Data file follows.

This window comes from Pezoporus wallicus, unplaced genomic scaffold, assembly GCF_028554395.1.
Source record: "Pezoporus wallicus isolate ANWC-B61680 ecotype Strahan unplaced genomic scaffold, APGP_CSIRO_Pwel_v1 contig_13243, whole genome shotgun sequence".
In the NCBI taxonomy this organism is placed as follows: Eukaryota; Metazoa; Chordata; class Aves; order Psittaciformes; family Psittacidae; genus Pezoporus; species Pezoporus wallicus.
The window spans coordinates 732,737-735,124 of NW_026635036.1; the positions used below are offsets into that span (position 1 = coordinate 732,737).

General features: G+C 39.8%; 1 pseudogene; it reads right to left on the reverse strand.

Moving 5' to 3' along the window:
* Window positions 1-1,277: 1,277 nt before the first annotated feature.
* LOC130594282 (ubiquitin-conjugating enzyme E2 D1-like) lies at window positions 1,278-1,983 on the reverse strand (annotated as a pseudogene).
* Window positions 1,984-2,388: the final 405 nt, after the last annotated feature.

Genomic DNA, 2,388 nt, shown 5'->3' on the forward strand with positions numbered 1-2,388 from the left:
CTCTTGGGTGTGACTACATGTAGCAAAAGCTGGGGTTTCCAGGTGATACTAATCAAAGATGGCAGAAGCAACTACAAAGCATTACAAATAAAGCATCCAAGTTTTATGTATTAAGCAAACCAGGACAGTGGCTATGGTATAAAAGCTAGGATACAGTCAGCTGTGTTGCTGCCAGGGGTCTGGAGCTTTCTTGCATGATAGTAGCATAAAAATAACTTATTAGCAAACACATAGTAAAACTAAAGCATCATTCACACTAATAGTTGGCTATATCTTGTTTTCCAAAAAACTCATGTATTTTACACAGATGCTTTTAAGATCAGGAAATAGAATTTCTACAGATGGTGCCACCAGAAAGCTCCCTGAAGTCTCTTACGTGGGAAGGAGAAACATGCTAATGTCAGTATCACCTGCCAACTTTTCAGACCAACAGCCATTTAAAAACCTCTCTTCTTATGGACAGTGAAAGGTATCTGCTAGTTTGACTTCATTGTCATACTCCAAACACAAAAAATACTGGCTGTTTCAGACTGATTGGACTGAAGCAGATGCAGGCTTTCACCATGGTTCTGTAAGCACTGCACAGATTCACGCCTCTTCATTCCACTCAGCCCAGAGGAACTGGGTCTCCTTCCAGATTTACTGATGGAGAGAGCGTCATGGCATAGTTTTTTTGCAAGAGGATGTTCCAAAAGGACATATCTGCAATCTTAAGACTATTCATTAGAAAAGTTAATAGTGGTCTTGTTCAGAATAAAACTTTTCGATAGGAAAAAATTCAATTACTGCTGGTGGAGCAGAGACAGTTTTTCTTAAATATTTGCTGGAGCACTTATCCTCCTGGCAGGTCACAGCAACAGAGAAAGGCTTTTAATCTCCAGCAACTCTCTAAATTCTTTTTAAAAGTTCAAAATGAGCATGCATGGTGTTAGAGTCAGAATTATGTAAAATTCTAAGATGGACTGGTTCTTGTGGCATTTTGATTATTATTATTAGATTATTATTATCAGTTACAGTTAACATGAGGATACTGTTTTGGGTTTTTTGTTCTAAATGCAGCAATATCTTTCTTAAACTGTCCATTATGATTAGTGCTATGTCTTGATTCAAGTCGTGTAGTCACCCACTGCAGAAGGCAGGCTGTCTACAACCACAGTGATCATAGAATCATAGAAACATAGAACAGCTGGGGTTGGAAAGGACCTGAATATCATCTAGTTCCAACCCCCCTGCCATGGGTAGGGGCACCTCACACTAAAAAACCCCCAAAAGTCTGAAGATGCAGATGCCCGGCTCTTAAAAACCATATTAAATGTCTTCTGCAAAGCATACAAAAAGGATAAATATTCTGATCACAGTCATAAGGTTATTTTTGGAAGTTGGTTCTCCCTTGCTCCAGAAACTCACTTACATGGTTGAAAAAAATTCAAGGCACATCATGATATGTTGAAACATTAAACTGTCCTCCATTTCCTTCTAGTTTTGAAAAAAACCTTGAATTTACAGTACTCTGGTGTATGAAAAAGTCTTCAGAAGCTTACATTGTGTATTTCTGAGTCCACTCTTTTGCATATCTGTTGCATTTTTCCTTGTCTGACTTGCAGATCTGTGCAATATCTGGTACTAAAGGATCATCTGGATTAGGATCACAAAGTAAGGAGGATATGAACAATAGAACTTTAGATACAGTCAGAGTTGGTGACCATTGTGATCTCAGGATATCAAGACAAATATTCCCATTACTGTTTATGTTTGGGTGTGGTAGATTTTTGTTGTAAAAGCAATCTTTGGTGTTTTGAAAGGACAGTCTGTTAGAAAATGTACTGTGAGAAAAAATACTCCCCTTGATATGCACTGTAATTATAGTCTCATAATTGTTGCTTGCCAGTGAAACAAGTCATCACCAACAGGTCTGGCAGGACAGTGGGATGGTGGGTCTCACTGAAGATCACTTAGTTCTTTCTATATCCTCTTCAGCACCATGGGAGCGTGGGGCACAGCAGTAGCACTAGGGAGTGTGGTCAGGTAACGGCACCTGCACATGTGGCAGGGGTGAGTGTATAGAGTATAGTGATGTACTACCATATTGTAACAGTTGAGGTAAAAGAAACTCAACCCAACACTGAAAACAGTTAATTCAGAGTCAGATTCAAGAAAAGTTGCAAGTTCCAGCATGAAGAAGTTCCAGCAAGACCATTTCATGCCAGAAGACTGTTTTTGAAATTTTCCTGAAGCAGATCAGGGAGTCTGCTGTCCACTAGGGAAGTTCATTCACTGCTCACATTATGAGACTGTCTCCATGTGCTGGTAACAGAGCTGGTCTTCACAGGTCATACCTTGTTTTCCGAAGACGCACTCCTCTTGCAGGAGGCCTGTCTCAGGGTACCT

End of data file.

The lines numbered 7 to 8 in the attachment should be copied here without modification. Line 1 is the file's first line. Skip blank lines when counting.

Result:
* Window positions 1-1,277: 1,277 nt before the first annotated feature.
* LOC130594282 (ubiquitin-conjugating enzyme E2 D1-like) lies at window positions 1,278-1,983 on the reverse strand (annotated as a pseudogene).